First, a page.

Lack of rural choice highlighted

RURAL dwellers in East Anglia have dramatically less choice of key services such as healthcare and education than their urban neighbours, a new report has found.

By Danielle Nuttall

RURAL dwellers in East Anglia have dramatically less choice of key services such as healthcare and education than their urban neighbours, a new report has found.

Many people living in isolated communities only have one GP surgery or secondary school within 5km of their homes, according to the Commission for Rural Communities - and some have none.

Figures published by the commission show just 31% of villages in Suffolk have the choice of more than one GP surgery within a 5km distance compared to 97% in urban areas. The county is highlighted as one of the biggest examples of rural isolation in the country.

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Sparse rural areas of the county also suffer from a lack of choice for secondary schools, with just 29% of villages having a choice of more than one within 5km compared to 97% in larger towns.

The figures were revealed as the commission prepares to carry out a major study to examine the Government's plans to create more choice in services.

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Wil Gibson, chief executive of rural campaigners Suffolk Acre, said the picture was even gloomier than the statistics suggested.

“The problem is that even if you have a GP surgery within 5km, if you live in a small isolated community without street lighting and narrow roads it makes it doubly difficult to access them,” he said.

“The elderly are high users of those services, especially GP surgeries. Telling them to walk 5km down the road to get to a doctors surgery in many cases is not realistic.”

The commission will be examining whether the Government's choice policies will improve the quality of services and reach rural communities.

The study, set to be completed in the summer, will look at the implications for rural transport and who will meet the additional costs of service provision in isolated rural areas.

But Mr Gibson said he did not think the Government was taking the issue of rural isolation seriously enough.

“We run a moped loan scheme to get people into employment and training. That scheme was funded by the Government for a period of time. We demonstrated it works and it's made a difference to people's lives but there is no on-going investment to take that forward,” he said.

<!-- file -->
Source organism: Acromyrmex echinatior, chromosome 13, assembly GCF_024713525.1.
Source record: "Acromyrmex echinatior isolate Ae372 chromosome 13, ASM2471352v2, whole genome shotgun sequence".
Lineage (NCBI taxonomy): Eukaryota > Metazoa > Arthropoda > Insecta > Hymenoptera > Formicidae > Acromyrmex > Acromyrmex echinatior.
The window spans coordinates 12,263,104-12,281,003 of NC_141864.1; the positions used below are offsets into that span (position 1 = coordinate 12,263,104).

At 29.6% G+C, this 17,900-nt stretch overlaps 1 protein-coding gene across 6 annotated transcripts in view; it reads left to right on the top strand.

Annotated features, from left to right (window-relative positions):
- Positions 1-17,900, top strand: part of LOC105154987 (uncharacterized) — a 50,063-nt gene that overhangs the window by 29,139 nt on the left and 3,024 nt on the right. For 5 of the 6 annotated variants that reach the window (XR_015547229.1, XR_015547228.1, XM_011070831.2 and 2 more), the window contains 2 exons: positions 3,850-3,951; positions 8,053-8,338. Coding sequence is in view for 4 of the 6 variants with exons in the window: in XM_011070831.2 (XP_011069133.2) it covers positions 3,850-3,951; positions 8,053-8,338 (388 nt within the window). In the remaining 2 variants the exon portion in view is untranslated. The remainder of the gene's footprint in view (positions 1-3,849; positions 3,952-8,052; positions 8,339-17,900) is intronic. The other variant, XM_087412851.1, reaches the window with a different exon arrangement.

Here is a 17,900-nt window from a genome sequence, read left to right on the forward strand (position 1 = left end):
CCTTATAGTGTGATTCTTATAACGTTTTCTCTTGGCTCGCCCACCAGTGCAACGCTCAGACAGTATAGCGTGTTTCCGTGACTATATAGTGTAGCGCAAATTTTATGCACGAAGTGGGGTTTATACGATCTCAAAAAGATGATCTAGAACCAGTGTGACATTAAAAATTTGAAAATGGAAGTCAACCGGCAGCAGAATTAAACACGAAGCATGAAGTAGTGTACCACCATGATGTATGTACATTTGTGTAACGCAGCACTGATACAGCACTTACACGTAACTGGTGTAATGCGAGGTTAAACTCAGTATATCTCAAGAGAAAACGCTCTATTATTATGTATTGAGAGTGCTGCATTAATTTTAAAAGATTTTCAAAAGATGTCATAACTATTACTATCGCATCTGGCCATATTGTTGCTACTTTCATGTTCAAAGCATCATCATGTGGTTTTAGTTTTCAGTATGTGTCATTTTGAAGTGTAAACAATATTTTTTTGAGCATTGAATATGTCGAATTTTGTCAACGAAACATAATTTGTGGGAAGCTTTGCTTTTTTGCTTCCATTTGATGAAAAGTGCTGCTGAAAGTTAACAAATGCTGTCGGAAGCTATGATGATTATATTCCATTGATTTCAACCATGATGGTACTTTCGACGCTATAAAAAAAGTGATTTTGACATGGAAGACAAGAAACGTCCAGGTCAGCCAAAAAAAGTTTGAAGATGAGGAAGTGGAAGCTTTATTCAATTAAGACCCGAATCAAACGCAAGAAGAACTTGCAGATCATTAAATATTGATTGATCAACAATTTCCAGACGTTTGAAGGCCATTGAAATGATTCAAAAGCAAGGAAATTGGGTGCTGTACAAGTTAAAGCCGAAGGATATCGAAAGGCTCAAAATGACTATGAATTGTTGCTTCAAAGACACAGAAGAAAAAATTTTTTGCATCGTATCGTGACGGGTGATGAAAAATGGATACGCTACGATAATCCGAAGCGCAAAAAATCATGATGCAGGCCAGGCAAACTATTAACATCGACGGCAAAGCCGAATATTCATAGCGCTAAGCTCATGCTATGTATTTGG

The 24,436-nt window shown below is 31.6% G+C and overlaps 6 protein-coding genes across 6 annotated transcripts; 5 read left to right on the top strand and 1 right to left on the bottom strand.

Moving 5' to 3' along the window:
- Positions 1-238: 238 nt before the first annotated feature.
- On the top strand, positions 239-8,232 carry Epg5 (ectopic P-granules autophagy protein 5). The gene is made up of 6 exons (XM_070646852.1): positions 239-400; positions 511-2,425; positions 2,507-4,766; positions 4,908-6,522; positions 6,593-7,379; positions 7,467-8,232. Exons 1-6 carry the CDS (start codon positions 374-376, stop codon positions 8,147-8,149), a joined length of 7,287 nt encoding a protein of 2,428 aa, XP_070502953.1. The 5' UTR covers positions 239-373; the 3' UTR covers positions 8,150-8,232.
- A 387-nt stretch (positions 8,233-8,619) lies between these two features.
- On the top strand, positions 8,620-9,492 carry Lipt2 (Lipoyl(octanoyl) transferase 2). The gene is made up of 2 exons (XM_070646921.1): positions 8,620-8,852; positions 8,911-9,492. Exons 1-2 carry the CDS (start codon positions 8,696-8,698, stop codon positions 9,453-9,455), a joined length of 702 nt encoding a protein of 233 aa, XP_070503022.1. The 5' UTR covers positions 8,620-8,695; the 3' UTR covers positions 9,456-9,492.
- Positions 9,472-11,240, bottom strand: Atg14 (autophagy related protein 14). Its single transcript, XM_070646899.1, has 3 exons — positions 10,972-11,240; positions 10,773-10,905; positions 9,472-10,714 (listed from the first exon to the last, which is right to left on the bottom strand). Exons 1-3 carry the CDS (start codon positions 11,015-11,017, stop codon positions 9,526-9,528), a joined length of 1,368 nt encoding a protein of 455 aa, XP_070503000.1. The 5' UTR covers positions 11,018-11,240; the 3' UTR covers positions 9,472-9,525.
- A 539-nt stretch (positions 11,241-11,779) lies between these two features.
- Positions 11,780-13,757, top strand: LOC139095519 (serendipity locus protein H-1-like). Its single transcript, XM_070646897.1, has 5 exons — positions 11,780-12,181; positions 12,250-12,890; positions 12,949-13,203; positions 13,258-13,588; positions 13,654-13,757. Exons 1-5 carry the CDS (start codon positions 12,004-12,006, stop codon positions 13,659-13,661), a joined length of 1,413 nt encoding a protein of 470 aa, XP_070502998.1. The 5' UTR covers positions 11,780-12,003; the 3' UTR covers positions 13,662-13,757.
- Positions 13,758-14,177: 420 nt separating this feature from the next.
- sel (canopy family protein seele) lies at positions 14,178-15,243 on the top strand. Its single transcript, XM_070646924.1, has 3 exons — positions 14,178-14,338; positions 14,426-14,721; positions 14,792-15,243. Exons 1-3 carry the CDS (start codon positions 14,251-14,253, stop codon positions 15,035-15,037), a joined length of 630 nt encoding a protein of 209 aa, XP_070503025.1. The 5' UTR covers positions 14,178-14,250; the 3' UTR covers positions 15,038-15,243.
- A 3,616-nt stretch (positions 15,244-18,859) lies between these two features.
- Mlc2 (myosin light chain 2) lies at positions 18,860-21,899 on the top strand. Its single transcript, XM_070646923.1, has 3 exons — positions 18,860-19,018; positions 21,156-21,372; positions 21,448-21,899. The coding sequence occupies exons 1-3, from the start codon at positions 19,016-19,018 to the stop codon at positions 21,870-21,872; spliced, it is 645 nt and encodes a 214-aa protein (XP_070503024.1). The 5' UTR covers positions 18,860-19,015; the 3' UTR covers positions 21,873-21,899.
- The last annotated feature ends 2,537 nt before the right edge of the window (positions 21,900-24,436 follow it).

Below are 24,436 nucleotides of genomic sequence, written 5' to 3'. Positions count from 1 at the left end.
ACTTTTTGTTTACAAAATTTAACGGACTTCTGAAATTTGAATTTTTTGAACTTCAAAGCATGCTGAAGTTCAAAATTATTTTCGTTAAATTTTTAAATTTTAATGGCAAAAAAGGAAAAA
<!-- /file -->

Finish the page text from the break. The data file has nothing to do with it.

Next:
“So at the moment we have a number of mopeds sitting there idle. If the Government is going to talk about choice it has to invest in the long term.

“We need to look at how we can provide support in a more innovative way, about how we can provide health care in a different way.”

But a spokesperson for the Department for Environment, Food and Rural Affairs (Defra) said: “Defra is fully committed to the sustainability of rural communities and is acutely aware of the isolation and social exclusion faced by some people living in such communities.

“In seeking to address these challenges, we are working closely with other government departments to develop policies which reduce inequalities and to improve access to public services, including health, education and employment, in rural communities.

“We welcome the announcement of the CRC's study, which will make a major contribution to the rural evidence base which informs the development of government policy and we will play our full part in it.”

Professor Sheena Asthana, commission board member, said: “Policies must be tailored to meet rural, as well as urban, circumstances, if rural communities are to benefit.

“There is a wealth of research, reports and commentaries on the choice agenda. However, even where rural delivery has been highlighted as a difficult area, there has been no progress on this matter. This Commission study will endeavour to break important new ground and we hope that other organisations will want to contribute their knowledge, experience and ideas.”

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